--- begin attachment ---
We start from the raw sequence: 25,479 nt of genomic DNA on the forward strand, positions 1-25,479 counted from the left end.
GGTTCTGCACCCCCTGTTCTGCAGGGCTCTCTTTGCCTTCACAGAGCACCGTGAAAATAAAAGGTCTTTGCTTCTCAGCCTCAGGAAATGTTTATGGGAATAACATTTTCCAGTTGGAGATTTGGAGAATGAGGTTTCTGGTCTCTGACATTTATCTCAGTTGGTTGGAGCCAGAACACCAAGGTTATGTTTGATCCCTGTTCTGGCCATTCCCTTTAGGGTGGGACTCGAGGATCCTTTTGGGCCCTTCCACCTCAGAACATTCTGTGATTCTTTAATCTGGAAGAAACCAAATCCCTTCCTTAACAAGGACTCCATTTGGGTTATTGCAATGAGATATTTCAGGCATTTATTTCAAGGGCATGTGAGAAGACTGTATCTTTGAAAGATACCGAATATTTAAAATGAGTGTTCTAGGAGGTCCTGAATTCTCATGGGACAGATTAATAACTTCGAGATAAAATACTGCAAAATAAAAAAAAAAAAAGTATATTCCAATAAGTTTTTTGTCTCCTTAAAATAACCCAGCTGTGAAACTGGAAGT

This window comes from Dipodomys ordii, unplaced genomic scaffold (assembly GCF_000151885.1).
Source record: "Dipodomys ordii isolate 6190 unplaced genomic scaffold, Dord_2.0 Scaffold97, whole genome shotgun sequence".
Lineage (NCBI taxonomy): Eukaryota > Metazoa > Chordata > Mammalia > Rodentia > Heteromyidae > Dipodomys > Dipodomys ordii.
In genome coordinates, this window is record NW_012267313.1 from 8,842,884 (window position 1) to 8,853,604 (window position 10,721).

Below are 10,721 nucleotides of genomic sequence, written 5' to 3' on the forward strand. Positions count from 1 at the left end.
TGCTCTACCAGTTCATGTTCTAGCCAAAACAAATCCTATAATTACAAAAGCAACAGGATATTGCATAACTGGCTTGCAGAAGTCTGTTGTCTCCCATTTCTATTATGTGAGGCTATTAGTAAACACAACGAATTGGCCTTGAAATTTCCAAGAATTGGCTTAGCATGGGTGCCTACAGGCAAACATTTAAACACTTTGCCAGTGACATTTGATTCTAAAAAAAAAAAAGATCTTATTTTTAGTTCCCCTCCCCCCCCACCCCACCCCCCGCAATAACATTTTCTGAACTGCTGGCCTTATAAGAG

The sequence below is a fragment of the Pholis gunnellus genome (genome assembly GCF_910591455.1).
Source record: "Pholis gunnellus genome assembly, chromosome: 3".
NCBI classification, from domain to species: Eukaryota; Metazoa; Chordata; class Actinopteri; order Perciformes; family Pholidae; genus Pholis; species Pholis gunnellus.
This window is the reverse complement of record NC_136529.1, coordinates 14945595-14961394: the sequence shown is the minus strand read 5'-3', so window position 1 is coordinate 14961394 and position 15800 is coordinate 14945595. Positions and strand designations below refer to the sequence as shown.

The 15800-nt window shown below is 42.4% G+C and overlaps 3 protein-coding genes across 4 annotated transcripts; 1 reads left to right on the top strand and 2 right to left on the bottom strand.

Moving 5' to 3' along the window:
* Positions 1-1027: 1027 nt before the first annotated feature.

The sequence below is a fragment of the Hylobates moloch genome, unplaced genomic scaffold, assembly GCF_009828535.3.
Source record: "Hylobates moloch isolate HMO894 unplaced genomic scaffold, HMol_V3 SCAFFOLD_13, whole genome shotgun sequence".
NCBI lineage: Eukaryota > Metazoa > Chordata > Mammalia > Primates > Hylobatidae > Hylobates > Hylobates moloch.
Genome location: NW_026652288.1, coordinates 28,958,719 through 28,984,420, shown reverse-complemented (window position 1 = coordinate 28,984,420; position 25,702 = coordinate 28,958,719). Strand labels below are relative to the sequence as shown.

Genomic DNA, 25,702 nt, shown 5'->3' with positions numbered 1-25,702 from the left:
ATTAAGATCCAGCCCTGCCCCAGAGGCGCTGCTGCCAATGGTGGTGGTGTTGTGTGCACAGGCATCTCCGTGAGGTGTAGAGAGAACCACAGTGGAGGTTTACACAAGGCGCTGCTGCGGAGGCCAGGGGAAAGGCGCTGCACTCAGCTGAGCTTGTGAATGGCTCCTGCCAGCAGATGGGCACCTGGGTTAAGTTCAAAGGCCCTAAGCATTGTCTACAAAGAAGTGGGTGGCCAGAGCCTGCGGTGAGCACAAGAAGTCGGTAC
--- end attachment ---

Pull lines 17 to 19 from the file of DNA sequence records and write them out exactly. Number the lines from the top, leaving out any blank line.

Source record: "Hylobates moloch isolate HMO894 unplaced genomic scaffold, HMol_V3 SCAFFOLD_13, whole genome shotgun sequence".
NCBI lineage: Eukaryota > Metazoa > Chordata > Mammalia > Primates > Hylobatidae > Hylobates > Hylobates moloch.
Genome location: NW_026652288.1, coordinates 28,958,719 through 28,984,420, shown reverse-complemented (window position 1 = coordinate 28,984,420; position 25,702 = coordinate 28,958,719). Strand labels below are relative to the sequence as shown.